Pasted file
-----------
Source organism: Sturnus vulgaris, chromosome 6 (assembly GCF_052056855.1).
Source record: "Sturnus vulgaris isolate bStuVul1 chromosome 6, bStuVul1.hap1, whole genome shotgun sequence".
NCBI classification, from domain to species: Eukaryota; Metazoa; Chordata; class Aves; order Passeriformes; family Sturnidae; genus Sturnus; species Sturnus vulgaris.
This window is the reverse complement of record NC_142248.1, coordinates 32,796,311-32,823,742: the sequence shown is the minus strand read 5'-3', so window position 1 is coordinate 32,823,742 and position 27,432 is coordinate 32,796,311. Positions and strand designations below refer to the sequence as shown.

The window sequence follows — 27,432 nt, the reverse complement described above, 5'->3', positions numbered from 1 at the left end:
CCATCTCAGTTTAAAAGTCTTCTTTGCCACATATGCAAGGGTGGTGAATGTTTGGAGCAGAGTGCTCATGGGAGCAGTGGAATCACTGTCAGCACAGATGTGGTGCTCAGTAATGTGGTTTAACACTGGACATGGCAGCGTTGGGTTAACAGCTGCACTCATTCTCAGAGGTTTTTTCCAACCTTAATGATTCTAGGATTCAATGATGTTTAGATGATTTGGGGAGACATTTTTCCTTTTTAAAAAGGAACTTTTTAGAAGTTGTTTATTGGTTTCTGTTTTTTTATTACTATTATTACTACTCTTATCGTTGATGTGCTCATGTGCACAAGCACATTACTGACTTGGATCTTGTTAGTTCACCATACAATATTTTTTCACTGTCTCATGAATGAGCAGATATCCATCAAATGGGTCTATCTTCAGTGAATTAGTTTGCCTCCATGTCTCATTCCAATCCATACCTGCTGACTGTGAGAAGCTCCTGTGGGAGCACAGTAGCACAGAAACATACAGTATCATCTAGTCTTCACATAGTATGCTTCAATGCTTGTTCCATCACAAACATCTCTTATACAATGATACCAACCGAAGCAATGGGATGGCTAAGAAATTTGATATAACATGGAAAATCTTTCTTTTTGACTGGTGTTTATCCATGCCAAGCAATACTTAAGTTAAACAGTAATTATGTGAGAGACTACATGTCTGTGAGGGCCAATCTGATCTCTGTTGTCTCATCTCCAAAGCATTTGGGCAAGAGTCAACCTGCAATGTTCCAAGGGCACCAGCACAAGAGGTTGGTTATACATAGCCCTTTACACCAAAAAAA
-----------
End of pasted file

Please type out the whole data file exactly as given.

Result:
Source organism: Sturnus vulgaris, chromosome 6 (assembly GCF_052056855.1).
Source record: "Sturnus vulgaris isolate bStuVul1 chromosome 6, bStuVul1.hap1, whole genome shotgun sequence".
NCBI classification, from domain to species: Eukaryota; Metazoa; Chordata; class Aves; order Passeriformes; family Sturnidae; genus Sturnus; species Sturnus vulgaris.
This window is the reverse complement of record NC_142248.1, coordinates 32,796,311-32,823,742: the sequence shown is the minus strand read 5'-3', so window position 1 is coordinate 32,823,742 and position 27,432 is coordinate 32,796,311. Positions and strand designations below refer to the sequence as shown.

The window sequence follows — 27,432 nt, the reverse complement described above, 5'->3', positions numbered from 1 at the left end:
CCATCTCAGTTTAAAAGTCTTCTTTGCCACATATGCAAGGGTGGTGAATGTTTGGAGCAGAGTGCTCATGGGAGCAGTGGAATCACTGTCAGCACAGATGTGGTGCTCAGTAATGTGGTTTAACACTGGACATGGCAGCGTTGGGTTAACAGCTGCACTCATTCTCAGAGGTTTTTTCCAACCTTAATGATTCTAGGATTCAATGATGTTTAGATGATTTGGGGAGACATTTTTCCTTTTTAAAAAGGAACTTTTTAGAAGTTGTTTATTGGTTTCTGTTTTTTTATTACTATTATTACTACTCTTATCGTTGATGTGCTCATGTGCACAAGCACATTACTGACTTGGATCTTGTTAGTTCACCATACAATATTTTTTCACTGTCTCATGAATGAGCAGATATCCATCAAATGGGTCTATCTTCAGTGAATTAGTTTGCCTCCATGTCTCATTCCAATCCATACCTGCTGACTGTGAGAAGCTCCTGTGGGAGCACAGTAGCACAGAAACATACAGTATCATCTAGTCTTCACATAGTATGCTTCAATGCTTGTTCCATCACAAACATCTCTTATACAATGATACCAACCGAAGCAATGGGATGGCTAAGAAATTTGATATAACATGGAAAATCTTTCTTTTTGACTGGTGTTTATCCATGCCAAGCAATACTTAAGTTAAACAGTAATTATGTGAGAGACTACATGTCTGTGAGGGCCAATCTGATCTCTGTTGTCTCATCTCCAAAGCATTTGGGCAAGAGTCAACCTGCAATGTTCCAAGGGCACCAGCACAAGAGGTTGGTTATACATAGCCCTTTACACCAAAAAAA